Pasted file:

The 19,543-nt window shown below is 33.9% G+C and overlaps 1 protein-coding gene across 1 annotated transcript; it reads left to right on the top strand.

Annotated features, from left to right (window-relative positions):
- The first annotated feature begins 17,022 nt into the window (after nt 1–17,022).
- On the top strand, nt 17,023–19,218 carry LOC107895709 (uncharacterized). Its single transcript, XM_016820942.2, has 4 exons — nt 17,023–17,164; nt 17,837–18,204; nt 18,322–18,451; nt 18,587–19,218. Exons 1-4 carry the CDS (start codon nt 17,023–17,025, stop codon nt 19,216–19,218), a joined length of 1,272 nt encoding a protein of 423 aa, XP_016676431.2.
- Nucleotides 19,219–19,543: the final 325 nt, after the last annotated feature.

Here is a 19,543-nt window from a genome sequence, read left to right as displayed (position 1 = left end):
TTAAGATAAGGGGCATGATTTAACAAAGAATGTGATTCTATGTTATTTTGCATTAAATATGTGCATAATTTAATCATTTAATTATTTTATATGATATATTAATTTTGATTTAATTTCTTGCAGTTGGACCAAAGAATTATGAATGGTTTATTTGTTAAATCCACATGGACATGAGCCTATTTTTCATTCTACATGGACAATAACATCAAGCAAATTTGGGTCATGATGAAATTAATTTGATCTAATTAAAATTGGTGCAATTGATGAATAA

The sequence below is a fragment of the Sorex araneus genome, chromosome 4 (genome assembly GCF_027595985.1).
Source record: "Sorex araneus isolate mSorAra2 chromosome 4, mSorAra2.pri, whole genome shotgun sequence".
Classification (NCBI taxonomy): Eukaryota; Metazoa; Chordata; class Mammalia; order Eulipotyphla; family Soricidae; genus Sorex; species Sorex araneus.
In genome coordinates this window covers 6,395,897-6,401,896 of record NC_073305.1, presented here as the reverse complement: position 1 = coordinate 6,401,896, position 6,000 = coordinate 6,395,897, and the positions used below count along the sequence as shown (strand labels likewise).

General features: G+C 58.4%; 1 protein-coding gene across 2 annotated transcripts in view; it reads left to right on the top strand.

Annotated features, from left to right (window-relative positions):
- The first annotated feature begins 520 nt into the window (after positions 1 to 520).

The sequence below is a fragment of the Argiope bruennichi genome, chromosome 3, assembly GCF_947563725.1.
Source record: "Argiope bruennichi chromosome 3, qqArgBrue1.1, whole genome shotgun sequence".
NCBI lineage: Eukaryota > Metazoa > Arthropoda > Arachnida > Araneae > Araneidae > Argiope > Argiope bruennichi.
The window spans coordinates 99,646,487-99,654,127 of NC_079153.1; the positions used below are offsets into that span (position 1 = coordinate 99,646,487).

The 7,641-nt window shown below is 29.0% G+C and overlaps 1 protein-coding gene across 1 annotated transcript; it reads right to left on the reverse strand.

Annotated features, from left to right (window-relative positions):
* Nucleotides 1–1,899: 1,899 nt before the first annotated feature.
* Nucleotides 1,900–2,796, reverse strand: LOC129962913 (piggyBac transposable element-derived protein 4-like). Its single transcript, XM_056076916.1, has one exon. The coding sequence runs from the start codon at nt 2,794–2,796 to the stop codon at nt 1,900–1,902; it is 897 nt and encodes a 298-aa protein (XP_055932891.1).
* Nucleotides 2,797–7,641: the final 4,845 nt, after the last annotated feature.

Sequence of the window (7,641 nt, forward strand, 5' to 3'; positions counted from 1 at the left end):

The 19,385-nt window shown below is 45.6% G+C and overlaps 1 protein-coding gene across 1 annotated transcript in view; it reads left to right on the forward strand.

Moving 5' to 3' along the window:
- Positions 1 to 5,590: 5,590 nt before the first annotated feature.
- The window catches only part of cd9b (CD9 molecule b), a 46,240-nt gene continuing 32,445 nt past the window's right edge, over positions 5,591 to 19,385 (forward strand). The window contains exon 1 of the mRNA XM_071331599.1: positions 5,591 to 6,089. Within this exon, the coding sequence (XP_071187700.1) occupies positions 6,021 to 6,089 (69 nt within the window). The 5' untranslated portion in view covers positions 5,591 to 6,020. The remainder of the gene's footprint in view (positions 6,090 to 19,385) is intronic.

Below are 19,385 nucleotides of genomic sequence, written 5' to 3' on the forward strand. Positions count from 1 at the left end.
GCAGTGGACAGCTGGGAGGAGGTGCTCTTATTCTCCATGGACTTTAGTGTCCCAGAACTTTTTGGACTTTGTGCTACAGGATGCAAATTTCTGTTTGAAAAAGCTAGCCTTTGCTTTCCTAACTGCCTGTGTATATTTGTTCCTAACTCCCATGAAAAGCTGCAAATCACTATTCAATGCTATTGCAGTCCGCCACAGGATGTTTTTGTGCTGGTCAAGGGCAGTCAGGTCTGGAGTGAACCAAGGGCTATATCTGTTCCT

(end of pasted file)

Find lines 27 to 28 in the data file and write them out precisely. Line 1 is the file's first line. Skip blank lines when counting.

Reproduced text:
- Positions 1 to 5,590: 5,590 nt before the first annotated feature.
- The window catches only part of cd9b (CD9 molecule b), a 46,240-nt gene continuing 32,445 nt past the window's right edge, over positions 5,591 to 19,385 (forward strand). The window contains exon 1 of the mRNA XM_071331599.1: positions 5,591 to 6,089. Within this exon, the coding sequence (XP_071187700.1) occupies positions 6,021 to 6,089 (69 nt within the window). The 5' untranslated portion in view covers positions 5,591 to 6,020. The remainder of the gene's footprint in view (positions 6,090 to 19,385) is intronic.